Looking for hidden kilos and dollars

Hill country farmers need to remember their main job is to cost effectively turn grass into saleable beef.

In Business7 Minutes


 By Peter Andrew.

To say our beef farming world is under some pressure at present would be the understatement of the century.

Our beef market lacks enthusiasm and New Zealand farming has an invasion of high interest rates and production costs, and now the odd cyclone thrown in just to keep us all standing on our absolute tippy toes.

It is important to not only survive the ride, but land squarely on your feet and learn from every sniff of the experience.

Only from learning will we be able to build more resilient beef farming systems and farming policies.

What does resilience mean?

I think it was Pita Alexander who said, “No, money is not the most important thing in the world, but it comes a close second to oxygen.”

Resilience can mean earning lots of money from hot policies such as bull beef in the good times so you have a strong cash position when tough times call.

We must remember that our main job with hill country farming is to cost effectively turn grass into as much saleable beef as is possible.

So where are some of the opportunities and where is some of slippage in our beef systems?

Are high nitrogen prices trying to tell us a lesson? We need to continue to try to maximise the amount of clover in our pastures to drive the amount of natural nitrogen that is fixed.

Creating and maintaining low-cost healthy pastures are key drivers going into or out of troubled times.

Are high trucking costs trying to teach us all a lesson?

Shifting young surplus dairy animals around NZ at 120kg liveweight, it is conceptually important for many of the country’s beef finishing policies.

However, conceptually from then on, as much beef as possible should be finished within a farm and within a region. An animal only has so much value, so why not try to capture as much of it as possible before it leaves?

If you are spending $40 a head trucking 18-month-old cattle, it is going to take the first two to three weeks of growth to recover that cost. This is before you consider the stress associated with loading, unloading, and trucking over our hilly back-country roads. Stress is so hard to measure in this situation and may present itself as subtlety as increased vulnerability to health issues such as parasitism.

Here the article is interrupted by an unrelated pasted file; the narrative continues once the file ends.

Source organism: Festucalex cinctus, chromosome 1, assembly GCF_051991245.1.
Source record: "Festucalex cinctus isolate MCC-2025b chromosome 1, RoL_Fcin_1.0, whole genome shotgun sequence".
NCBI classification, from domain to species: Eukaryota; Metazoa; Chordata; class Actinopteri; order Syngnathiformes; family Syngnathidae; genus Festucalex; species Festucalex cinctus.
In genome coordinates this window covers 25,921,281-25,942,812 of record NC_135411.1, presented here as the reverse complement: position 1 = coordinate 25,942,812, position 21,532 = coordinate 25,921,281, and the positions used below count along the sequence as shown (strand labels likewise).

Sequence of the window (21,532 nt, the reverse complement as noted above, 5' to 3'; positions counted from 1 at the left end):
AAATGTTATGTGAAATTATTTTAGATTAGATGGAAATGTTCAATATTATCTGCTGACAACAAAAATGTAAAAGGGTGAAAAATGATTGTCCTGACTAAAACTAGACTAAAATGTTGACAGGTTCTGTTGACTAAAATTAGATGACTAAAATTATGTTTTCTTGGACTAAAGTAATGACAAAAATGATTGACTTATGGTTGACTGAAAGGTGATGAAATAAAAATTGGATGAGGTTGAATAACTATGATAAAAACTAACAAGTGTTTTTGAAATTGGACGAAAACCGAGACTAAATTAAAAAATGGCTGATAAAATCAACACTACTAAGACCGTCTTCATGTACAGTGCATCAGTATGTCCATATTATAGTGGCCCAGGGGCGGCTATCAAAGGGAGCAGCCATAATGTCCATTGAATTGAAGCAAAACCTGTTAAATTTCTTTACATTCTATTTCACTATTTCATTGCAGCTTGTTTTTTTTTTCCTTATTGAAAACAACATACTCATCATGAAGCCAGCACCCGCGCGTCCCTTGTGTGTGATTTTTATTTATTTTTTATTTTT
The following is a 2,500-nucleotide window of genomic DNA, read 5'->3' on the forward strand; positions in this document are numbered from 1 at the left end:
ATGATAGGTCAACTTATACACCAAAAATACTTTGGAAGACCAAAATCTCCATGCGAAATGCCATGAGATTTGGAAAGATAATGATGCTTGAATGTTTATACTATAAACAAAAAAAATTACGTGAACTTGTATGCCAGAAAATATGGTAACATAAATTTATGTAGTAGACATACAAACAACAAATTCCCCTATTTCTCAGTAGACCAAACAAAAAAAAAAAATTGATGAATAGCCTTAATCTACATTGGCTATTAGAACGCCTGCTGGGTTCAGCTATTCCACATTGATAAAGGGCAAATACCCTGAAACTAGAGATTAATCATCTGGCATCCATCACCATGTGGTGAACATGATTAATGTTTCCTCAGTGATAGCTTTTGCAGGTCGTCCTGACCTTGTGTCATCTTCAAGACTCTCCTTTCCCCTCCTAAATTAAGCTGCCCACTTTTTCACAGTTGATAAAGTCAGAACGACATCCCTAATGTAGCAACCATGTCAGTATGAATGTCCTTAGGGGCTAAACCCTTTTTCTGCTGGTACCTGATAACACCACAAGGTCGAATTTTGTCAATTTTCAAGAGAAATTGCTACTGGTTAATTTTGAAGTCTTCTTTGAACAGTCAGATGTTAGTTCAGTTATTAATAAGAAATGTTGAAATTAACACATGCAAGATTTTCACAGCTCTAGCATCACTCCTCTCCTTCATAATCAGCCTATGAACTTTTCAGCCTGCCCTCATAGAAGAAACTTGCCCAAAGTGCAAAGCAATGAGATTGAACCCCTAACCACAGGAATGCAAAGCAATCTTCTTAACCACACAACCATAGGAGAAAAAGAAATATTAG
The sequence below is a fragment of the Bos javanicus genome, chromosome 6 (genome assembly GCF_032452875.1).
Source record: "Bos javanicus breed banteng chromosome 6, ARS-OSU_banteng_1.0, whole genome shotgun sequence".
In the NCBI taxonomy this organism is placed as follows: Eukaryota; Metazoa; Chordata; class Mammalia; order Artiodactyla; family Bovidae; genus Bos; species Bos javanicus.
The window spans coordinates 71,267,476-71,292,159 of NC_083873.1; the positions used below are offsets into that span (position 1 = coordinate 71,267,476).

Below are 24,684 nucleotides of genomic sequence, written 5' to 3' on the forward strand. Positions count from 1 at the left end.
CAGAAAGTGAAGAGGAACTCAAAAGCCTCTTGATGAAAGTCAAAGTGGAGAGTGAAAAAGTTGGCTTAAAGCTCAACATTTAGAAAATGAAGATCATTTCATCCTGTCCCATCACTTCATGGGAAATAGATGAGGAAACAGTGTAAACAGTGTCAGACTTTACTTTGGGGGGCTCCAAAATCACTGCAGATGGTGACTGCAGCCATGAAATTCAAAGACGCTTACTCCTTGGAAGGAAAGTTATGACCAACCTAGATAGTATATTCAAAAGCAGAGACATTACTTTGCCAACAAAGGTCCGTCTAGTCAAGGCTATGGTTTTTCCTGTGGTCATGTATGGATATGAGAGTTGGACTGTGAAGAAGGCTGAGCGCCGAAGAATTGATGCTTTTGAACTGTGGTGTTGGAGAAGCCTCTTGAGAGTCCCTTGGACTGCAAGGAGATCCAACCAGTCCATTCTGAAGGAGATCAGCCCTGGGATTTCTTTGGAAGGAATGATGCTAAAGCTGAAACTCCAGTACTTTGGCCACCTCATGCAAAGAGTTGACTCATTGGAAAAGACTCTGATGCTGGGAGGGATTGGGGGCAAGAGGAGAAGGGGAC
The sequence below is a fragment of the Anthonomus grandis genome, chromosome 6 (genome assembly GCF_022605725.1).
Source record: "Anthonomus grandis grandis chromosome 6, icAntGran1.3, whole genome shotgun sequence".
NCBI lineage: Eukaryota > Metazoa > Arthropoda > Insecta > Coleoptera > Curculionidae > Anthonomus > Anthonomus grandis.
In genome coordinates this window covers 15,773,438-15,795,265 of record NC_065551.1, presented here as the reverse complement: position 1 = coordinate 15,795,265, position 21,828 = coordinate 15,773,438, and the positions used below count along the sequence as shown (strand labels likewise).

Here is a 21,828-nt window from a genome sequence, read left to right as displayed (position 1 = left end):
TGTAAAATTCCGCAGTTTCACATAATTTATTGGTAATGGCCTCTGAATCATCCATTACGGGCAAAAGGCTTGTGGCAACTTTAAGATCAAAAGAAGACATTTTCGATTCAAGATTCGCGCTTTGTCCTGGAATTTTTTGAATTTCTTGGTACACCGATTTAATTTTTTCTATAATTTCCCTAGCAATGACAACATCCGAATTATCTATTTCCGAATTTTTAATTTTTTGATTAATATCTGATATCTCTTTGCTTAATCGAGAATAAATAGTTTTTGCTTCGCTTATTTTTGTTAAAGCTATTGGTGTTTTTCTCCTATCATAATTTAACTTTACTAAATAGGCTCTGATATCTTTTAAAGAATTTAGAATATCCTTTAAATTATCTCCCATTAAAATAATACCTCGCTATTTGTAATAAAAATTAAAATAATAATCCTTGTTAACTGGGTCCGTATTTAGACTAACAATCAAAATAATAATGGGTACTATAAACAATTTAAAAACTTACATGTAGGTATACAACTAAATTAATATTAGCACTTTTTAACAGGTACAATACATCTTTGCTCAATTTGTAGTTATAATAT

A few years back I went to Australia with a group of local beef farmers as part of the Beef Profit Partnership programme. It was a great opportunity to relieve some personal stress. It was also an opportunity to understand the huge impact of stress in growing beef.

Australia has long had some wild beef breeds and plenty of wide-open spaces to miss out on human interaction. Problems arose when many of the steers and heifers headed towards feedlots to be finished.

Yard weaning

Stress was seen as a constant issue that had the potential to erode growth and profits. The feedlots visited were a great opportunity to look at relative growth rates combined with the huge cost of feeding. All the feedlots we saw would not accept animals unless they had been yard weaned as calves.

On return to NZ, yard weaning was adopted by many of the group and it is now a well-established practice by many farmers to build a positive relationship between young cattle and humans.

Further emphasis on the removal of stress in Australia was demonstrated by their focus on using flight time in stud genetic selection. Flight time is a measurement of a beef animal’s natural nervousness whilst in the yards and around people.

Now our top operators are trying to take reduced stress management practices out into the paddock.

Over the past 20 years our stud breeders in NZ have made huge progress in creating quieter genetics.

Optimising breeding

On most farms I visit there is opportunity for a 5% increase in the calf crop. This could simply be achieved by moving the heifer-mate date later to coincide with the cows.

To take out some risk, the heifers could be mated for three cycles, then foetal age the calves at pregnancy diagnosis to potentially take out the last cycle.

There is also a 5% opportunity to increase calf survival by selecting the right calving paddock or calving behind a wire.

This is also a good time to get into some monitoring and weighing of your growing cattle. It starts the discussion about how we can make all of them as heavy as the best.

In good times we tend to drift into lazy practices and beef policies that often suit us rather than suiting optimised cattle production.

Now is a good time to look for the hidden kilograms and the hidden dollars inside your beef policy to build a more resilient business for the future.

  • Peter Andrew is an AgFirst agribusiness consultant based in Gisborne.